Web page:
Link to Owner Dr. Robert B. Pamplin Jr.



City's business climate is experiencing concurrent groundbreaking, full-on construction and a ribbon cutting

PMG PHOTO: JUSTIN MUCH - Three Daisies Vintage holds its ceremonial ribbon cutting on Saturday, June 6. Proprietors April Marcell, center, and her daughters Kayla, left, and Mackenzie, right, do the honors while accompanied by Aurora city councilors, left to right, Tara Weidman, Tom Heitmanek, Mercedes Rhoden-Feely and John Berard.While going town to town, seeking the right Willamette Valley locale for a business to flourish, the Marcell family thinks it found the most fertile area suitable to their craft.

"We looked at several different locations, but nothing we saw was as special as Aurora," said April Marcell, who along with her two daughters, Mackenzie and Kayla, held a ceremonial ribbon-cutting for Aurora's newest antique shop, Three Daisies Vintage on Saturday.

Among those in attendance at the ribbon-cutting were Aurora city councilors Tom Heitmanek, Tara Weidman, Mercedes Rhoden-Feely and John Berard, along with City Recorder Scott Jorgensen. Mayor Brian Asher was out of town on business.

PMG PHOTO: JUSTIN MUCH - Three Daisies Vintage in Aurora opened recently by proprietors, left to right, Mackenzie Marcell, April Marcell and Kayla Marcell.

Located on Main Street in the building that formerly housed The Aurora Company, Three Daisies blends into its surroundings as though it was deliberately woven into the fabric of the block.

All three proprietors bring a generational legacy of working with antiques. April has been buying and selling antiques for much of the past decade, an art she learned from her mother and uncles. Mackenzie managed Merchant Square in Chandler, Arizona, one of that state's foremost antique-vending destinations. Kayla, who is transferring from Chandler-Gilbert Community College to George Fox University to complete her education, also has worked in antique shops.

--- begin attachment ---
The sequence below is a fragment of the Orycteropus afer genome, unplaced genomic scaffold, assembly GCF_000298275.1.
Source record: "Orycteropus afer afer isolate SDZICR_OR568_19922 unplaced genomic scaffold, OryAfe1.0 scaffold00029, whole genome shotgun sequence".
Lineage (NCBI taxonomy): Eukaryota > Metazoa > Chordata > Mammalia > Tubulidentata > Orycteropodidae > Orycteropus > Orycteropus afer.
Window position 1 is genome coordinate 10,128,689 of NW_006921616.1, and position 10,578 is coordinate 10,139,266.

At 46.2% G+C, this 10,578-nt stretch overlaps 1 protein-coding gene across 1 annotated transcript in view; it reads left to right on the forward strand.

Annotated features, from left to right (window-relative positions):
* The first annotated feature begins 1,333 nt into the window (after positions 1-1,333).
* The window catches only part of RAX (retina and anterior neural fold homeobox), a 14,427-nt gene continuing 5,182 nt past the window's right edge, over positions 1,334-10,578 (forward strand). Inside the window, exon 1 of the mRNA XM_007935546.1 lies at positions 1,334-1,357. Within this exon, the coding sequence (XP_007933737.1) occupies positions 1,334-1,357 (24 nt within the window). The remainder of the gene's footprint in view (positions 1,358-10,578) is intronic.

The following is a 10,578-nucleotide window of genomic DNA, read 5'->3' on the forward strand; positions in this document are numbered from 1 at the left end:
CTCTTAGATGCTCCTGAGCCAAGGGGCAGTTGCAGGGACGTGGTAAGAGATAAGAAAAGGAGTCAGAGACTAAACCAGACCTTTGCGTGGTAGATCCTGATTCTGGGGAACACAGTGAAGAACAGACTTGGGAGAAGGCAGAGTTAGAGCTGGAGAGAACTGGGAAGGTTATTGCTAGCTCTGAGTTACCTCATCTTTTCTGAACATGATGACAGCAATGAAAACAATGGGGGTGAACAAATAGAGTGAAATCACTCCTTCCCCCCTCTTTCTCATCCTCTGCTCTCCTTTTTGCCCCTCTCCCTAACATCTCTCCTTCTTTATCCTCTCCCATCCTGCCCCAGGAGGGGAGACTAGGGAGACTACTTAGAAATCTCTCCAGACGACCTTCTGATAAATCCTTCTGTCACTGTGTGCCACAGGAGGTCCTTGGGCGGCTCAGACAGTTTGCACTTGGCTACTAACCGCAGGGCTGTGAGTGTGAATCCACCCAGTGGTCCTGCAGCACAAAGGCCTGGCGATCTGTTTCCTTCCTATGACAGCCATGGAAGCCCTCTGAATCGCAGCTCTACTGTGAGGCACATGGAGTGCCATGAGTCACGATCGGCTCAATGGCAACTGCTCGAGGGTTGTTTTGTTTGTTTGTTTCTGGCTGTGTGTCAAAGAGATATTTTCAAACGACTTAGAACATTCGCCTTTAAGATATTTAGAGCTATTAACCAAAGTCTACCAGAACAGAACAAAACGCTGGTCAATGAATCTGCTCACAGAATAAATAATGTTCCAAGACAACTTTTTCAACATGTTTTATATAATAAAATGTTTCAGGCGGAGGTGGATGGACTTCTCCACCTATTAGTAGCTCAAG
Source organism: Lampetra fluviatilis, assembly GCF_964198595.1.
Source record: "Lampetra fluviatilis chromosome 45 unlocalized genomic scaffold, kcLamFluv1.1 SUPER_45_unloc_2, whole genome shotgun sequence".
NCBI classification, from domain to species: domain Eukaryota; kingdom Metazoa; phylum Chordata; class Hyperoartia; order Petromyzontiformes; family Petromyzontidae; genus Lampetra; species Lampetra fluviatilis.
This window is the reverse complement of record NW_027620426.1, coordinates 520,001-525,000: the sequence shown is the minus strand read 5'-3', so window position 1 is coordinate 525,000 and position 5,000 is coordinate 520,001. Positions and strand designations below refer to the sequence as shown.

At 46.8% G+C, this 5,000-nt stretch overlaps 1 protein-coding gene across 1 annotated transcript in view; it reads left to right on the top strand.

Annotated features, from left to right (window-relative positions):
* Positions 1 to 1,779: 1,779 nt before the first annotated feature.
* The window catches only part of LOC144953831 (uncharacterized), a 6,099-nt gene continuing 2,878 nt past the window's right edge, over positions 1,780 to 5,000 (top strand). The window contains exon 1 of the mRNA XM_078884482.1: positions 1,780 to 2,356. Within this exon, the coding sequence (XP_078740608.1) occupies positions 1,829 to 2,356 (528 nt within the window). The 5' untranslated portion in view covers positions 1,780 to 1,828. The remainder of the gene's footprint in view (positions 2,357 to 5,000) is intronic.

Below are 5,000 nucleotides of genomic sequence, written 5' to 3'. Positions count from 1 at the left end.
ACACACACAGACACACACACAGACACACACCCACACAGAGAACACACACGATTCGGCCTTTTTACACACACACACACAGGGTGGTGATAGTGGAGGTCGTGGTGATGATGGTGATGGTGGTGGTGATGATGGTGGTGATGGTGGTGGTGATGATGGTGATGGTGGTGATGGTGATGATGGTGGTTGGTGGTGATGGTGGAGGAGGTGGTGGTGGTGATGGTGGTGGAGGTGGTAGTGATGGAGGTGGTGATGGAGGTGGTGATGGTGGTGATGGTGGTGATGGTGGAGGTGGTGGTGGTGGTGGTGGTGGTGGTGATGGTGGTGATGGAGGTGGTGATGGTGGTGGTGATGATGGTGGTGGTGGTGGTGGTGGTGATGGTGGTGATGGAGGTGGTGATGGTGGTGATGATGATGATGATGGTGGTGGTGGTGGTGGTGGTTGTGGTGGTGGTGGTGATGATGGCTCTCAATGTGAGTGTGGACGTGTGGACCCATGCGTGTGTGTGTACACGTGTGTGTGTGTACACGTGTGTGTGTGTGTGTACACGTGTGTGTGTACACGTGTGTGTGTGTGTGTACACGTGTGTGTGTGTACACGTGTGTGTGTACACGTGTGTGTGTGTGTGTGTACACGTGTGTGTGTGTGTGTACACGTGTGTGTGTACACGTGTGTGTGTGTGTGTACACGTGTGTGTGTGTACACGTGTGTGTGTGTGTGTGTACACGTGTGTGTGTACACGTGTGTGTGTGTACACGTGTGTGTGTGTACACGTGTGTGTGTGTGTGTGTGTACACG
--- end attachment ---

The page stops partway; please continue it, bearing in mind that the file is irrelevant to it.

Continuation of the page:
PMG PHOTO: JUSTIN MUCH - A keen eye for displaying merchandise is a valuable skill in the antique business. Three Daisies Vintage recently opened its doors in Aurora.

Antiques are what they do.

"It was just a good fit for us," said Todd Marcell, April's husband and dad to Mackenzie and Kayla. "Those three have looked at a lot of different cities. At first when we came in here, this building was taken. Then that deal fell through."

April said they loved the location when they saw it, but a lease was pending for another business.

"I gave them my phone number, just in case, and I'm thankful that I did," she said.

"It was meant to be," Todd added. "I'm proud of them all."

Jorgensen said one of The Aurora Company's owners took a job in New York, which required them to close shop and move. No one wanted to see the building in the heart of town sitting vacant for any length of time.

PMG PHOTO: JUSTIN MUCH - Three Daisies Vintage recently opened its doors in Aurora.

It won't — and Three Daisies is the perfect fit.

"They've done some great things with it inside; the merchandise is well displayed," Jorgensen said, adding that the splendid decor spans the entire two stories.

Three Daisies is among several economically active developments in Aurora at different stages. Barely a stone's throw across the street is where Conroy Classics is due to break ground on a three-story building that will include apartments upstairs.

PMG PHOTO: JUSTIN MUCH - Three Daisies Vintage recently opened its doors in Aurora, providing a an apt, decorative shop that weaves well into its surroundings.

Down the road apiece Portland Electrical Construction, Inc., a family-owned contracting business, based in Oregon City, is in the process of building a new facility to accommodate its expansion.

Jorgensen said other Aurora developments include a coffee cart that has been approved for the business district, while Aurora Colony Pub took advantage of the recent pandemic-related shutdown to remodel its eatery to facilitate a more family-friendly atmosphere.

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